Beethoven’s hair also had arsenic levels 13 times what is normal and mercury levels that were 4 times the normal amount. But the high amounts of lead, in particular, could have caused many of his ailments, Jannetto said.

The composer was famously suffering from hearing loss — he had been functionally deaf since he was 30, 26 years before he died — and he was also afflicted with chronic gastrointestinal problems (painful abdominal cramps, flatulence, diarrhea). High levels of lead damage the human nervous system, which could have caused his deafness, also cause liver and kidney damage. It may also have played a role in some of his other issues, like his notoriously terrible temper, memory lapses, and chronic clumsiness.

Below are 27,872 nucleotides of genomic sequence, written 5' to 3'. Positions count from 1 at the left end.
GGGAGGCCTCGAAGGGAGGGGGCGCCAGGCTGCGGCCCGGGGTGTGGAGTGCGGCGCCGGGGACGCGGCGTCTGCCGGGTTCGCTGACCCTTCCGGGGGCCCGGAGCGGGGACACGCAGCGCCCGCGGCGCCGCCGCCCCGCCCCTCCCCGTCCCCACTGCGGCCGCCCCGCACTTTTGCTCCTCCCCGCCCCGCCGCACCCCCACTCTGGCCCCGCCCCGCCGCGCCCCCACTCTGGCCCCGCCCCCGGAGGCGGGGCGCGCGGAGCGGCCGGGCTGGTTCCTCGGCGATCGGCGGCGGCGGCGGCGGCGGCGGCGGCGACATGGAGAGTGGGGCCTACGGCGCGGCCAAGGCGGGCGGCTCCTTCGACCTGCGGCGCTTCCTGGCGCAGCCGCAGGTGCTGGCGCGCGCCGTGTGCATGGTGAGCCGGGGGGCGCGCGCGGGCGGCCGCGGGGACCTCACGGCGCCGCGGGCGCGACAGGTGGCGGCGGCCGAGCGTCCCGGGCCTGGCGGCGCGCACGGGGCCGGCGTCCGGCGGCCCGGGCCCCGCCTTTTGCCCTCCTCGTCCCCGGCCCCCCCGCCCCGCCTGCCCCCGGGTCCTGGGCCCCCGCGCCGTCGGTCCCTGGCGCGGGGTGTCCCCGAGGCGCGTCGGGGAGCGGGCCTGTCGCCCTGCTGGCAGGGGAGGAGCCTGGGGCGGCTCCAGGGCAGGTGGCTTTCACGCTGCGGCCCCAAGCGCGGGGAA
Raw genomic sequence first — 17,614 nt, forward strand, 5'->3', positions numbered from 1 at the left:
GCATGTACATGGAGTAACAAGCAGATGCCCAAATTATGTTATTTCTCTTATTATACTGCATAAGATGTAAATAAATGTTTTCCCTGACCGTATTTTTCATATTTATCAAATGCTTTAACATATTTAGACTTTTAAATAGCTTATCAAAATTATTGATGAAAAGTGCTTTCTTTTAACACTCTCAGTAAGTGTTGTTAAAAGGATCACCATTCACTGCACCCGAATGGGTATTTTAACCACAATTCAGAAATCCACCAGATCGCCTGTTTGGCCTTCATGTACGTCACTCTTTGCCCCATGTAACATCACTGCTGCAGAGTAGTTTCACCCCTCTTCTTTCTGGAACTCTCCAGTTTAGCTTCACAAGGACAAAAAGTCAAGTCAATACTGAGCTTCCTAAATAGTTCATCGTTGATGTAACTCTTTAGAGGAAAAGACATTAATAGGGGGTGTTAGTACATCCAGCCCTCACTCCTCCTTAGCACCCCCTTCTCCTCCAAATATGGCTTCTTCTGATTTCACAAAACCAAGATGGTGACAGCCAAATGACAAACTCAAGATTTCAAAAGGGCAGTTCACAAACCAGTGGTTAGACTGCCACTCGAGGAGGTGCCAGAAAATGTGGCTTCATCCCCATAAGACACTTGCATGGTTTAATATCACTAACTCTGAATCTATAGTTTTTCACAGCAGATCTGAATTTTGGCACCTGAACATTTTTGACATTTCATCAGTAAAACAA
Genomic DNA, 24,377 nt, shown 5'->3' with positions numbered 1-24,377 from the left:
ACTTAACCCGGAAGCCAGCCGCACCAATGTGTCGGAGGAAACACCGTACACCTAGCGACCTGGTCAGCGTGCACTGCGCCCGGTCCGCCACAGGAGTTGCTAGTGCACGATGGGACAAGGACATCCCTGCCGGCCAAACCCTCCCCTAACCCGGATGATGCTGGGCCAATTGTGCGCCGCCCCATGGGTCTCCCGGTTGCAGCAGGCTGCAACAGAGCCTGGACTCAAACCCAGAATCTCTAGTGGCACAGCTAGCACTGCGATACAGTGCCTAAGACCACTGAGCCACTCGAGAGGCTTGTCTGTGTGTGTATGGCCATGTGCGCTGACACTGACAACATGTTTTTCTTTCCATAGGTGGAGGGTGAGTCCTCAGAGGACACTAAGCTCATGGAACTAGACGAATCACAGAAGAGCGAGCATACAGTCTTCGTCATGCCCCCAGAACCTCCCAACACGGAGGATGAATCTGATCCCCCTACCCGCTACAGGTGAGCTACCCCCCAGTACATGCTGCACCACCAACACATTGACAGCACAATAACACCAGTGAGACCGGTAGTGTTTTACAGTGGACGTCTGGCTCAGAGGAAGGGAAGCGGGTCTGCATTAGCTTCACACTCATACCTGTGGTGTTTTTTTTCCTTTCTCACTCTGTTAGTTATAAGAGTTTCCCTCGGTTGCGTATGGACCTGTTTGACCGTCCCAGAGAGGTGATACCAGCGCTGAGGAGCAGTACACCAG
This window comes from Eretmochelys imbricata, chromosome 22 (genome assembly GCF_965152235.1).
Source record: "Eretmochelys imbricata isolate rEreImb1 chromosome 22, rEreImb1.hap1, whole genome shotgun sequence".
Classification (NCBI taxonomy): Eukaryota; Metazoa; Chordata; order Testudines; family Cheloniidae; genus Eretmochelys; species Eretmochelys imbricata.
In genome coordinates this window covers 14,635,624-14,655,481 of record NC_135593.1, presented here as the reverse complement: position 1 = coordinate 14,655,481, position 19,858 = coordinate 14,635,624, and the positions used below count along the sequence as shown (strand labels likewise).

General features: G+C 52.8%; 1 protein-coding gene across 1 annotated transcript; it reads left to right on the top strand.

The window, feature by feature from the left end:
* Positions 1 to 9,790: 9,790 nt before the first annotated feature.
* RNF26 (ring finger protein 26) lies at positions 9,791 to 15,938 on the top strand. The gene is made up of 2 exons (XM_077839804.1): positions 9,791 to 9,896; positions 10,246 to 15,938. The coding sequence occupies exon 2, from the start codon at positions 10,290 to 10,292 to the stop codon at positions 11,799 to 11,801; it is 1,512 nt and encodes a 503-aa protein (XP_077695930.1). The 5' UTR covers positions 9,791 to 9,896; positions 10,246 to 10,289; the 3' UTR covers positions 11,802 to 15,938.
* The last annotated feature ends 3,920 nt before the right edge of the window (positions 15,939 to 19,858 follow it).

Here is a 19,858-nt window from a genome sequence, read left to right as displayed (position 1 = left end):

This is not an Agatha Christie case. The lead levels were not high enough to be fatal, and there is no reason to believe he was deliberately poisoned, but rather was exposed to the poisons in his daily environment. Lead, arsenic and mercury were in a lot of things people lived with, ate and drank, from food to medicine to wallpaper. He spent decades taking dozens of different types of nostrums in the attempt to cure his deafness and chronic illnesses, and they certainly contained lead, among many other poisons.

One likely source of Beethoven’s high levels of lead was cheap wine. Lead, in the form of lead acetate, also called “lead sugar,” has a sweet taste. In Beethoven’s time it was often added to poor quality wine to make it taste better.

Wine was also fermented in kettles soldered with lead, which would leach out as the wine aged, Nriagu said. And, he added, corks on wine bottles were presoaked in lead salt to improve the seal.

Beethoven drank copious amounts of wine, about a bottle a day, and later in his life even more, believing it was good for his health and also, Meredith said, because he had become addicted to it. In the last few days before his death at age 56 in 1827, his friends gave him wine by the spoonful.